…to Muslims in Brooklyn,  a website created by Brooklyn Historical Society.

For well over a century, Muslims have lived, worked and prayed in Brooklyn, making it a major center of Muslim life for New York City and the nation. Yet, a gap in knowledge and understanding exists between many Muslims and non-Muslims throughout America. This gap, sadly, has led to the marginalization and erasure of Muslim histories and experiences from our national life. In 2017, Brooklyn Historical Society launched Muslims in Brooklyn, a three-year, multi-faceted public history project designed to amplify the stories of Brooklyn’s Muslim communities and contextualize those stories in the broader history of the borough, the city, and beyond.

An illustration of 6 people wearing white, each has a welcome expression representing the Muslims in Brooklyn project. Illustrated characters from left to right: brown skin male presenting with short curly hair and a button up fancy shirt, light brown skin male presenting with glasses, t-shirt and Taqiyah (cap), honey skin female presenting with long wavy black hair, dark brown skin male presenting with thick eyebrows, and a short sleeved button up shirt, light skin non-binary presenting with glasses and short white hair, dark brown skin female presenting's side profile in a hoodie with a black hijab.

We believe that it is through the study of Brooklyn’s diverse local histories that we can truly understand our shared national heritage as a multiethnic, multiracial democracy. Brooklyn’s Muslim histories hold great resonance for national conversations on religious diversity and pluralism. The Muslims in Brooklyn collection on BHS’s Oral History Portal offers access to the full-length stories told by over 50 Brooklynites. The narrators, of all ages and backgrounds, including immigrants and first-generation Brooklyn Muslims, from Bangladesh, Egypt, and Puerto Rico, as well as Brooklynites, cover a broad range of topics. Community leaders, spiritual leaders and others helped recruit participants and ensured that we appreciate the breadth and diversity of experiences.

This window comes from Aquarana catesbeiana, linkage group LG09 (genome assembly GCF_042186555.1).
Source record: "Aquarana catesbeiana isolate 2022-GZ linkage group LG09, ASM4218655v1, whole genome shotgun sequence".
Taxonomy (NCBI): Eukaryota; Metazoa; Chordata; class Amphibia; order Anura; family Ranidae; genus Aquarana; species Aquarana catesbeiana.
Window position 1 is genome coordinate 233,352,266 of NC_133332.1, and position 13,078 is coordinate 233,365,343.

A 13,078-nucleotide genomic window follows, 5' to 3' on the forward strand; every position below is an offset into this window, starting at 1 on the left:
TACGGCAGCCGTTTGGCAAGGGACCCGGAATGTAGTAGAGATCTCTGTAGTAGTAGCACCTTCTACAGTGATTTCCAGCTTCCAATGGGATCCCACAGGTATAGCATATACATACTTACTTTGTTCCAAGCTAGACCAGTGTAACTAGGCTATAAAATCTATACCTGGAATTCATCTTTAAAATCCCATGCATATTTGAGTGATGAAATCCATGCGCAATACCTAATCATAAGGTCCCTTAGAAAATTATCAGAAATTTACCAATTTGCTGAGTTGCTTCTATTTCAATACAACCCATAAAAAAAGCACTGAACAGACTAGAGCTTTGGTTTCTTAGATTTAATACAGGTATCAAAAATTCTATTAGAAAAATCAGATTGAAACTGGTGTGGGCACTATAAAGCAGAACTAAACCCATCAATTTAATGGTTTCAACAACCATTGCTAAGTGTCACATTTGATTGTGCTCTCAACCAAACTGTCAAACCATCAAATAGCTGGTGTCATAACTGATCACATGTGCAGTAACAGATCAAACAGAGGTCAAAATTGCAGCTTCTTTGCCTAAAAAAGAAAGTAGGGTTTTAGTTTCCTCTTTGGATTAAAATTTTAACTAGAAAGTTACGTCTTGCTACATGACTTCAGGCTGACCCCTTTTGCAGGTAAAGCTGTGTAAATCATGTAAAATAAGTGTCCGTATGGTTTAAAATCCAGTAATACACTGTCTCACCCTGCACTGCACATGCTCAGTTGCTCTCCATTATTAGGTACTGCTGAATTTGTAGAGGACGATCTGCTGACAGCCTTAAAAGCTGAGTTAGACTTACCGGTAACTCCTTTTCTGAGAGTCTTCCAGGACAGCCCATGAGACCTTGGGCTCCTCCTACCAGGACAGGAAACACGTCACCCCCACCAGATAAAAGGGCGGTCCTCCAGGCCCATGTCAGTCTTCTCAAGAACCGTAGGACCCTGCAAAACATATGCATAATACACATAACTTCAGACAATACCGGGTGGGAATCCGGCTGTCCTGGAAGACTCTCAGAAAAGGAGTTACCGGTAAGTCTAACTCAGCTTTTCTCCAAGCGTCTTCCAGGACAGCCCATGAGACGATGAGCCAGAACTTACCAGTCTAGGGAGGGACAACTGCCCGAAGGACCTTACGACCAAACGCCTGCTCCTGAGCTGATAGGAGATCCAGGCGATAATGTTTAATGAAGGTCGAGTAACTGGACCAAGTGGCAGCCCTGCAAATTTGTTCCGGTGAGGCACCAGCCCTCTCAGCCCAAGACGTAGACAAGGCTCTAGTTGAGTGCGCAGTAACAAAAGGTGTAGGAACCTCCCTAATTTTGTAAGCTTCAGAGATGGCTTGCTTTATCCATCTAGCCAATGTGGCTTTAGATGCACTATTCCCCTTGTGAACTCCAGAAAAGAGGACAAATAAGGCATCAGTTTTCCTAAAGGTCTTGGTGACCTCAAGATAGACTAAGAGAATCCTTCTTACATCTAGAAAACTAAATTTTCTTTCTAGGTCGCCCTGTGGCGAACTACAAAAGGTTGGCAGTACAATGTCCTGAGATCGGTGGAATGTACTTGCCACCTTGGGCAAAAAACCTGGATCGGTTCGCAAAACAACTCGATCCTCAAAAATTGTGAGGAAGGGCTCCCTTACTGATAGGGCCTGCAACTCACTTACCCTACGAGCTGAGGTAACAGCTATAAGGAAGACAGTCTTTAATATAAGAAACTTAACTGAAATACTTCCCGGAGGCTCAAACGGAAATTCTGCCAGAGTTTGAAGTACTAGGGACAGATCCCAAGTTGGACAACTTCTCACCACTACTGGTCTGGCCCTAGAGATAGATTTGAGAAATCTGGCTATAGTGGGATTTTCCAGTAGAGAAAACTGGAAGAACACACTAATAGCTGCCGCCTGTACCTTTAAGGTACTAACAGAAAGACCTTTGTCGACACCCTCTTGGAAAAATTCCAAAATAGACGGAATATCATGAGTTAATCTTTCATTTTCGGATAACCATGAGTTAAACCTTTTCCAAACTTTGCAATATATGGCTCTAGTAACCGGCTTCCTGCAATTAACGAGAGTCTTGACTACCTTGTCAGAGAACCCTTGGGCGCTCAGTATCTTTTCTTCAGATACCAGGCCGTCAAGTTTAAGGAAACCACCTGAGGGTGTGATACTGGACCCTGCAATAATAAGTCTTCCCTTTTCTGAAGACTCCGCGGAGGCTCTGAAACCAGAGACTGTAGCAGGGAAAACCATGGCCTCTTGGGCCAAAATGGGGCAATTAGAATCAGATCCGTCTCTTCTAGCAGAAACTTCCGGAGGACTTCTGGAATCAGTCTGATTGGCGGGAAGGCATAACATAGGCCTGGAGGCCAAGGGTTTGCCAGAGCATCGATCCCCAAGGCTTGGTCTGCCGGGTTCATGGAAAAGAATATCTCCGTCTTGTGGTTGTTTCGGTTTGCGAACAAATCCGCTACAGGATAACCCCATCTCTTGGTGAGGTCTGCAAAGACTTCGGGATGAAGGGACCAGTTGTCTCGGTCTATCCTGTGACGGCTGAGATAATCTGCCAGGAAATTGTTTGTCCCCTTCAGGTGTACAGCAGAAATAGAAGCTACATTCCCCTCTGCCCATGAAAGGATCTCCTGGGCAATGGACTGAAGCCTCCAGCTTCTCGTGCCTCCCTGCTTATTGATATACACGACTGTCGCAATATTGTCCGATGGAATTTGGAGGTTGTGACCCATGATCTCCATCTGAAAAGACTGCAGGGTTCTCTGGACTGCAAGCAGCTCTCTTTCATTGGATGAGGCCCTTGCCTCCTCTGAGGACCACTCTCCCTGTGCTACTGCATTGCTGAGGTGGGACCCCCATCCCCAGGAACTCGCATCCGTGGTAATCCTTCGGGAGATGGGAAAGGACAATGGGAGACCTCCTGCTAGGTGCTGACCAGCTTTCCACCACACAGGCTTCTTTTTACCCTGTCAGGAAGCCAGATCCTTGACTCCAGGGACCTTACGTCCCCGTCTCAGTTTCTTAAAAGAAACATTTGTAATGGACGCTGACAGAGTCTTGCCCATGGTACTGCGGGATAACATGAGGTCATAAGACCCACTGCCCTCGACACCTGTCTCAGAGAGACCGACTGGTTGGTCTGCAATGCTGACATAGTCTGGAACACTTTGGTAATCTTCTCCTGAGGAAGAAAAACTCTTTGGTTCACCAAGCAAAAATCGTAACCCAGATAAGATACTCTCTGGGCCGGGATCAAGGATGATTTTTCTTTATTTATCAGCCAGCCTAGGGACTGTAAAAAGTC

3 people, stylized as icons, standing for love, 2 hold signs with a single heart, the person in the middle wears a hijab and a long dress.

Muslims in Brooklyn are a diverse people.

This Muslims in Brooklyn website was designed to provide a particular kind of listening experience. This site offers shorter, curated oral history clips that have been gathered thematically and designed to encourage you, the listener, to make connections between and among the stories. Additionally, for teachers, we have provided structured lessons and resources that can be easily downloaded for use in K-12 and college classrooms. With the help of many contributors and feedback from visitors to our galleries and workshops, we have designed a website that is flexible and easy to use. Whether you are curious about similarities and differences in Muslim traditions, interested in particular periods of Brooklyn history, want to know more about specific neighborhoods, or you just want to browse, the website allows you to explore and discover.  

A globe beneath a large spyglass, styled in an icon.

Muslims in Brooklyn have a long history.

Recording the voices of today’s and yesterday’s Brooklynites is just one of the ways that BHS fulfills its mission to make the vibrant history of Brooklyn tangible, relevant, and meaningful for today’s diverse communities, and for generations to come.  We hope you will find this newest addition to our collection inspiring.  

This project represents the efforts of a tremendous team of talented people, all of whom are acknowledged on our “Thank You” page. I thank them all for their dedication and creativity, with particular thanks to Zaheer Ali, Director of the Muslims in Brooklyn project. His vision is at the core of this effort, and Brooklyn Historical Society owes him a great debt of gratitude. 

Deborah Schwartz, President and CEO
Brooklyn Historical Society
July 2020

An icon of the Brooklyn Bridge.

Muslims in Brooklyn are Brooklynites.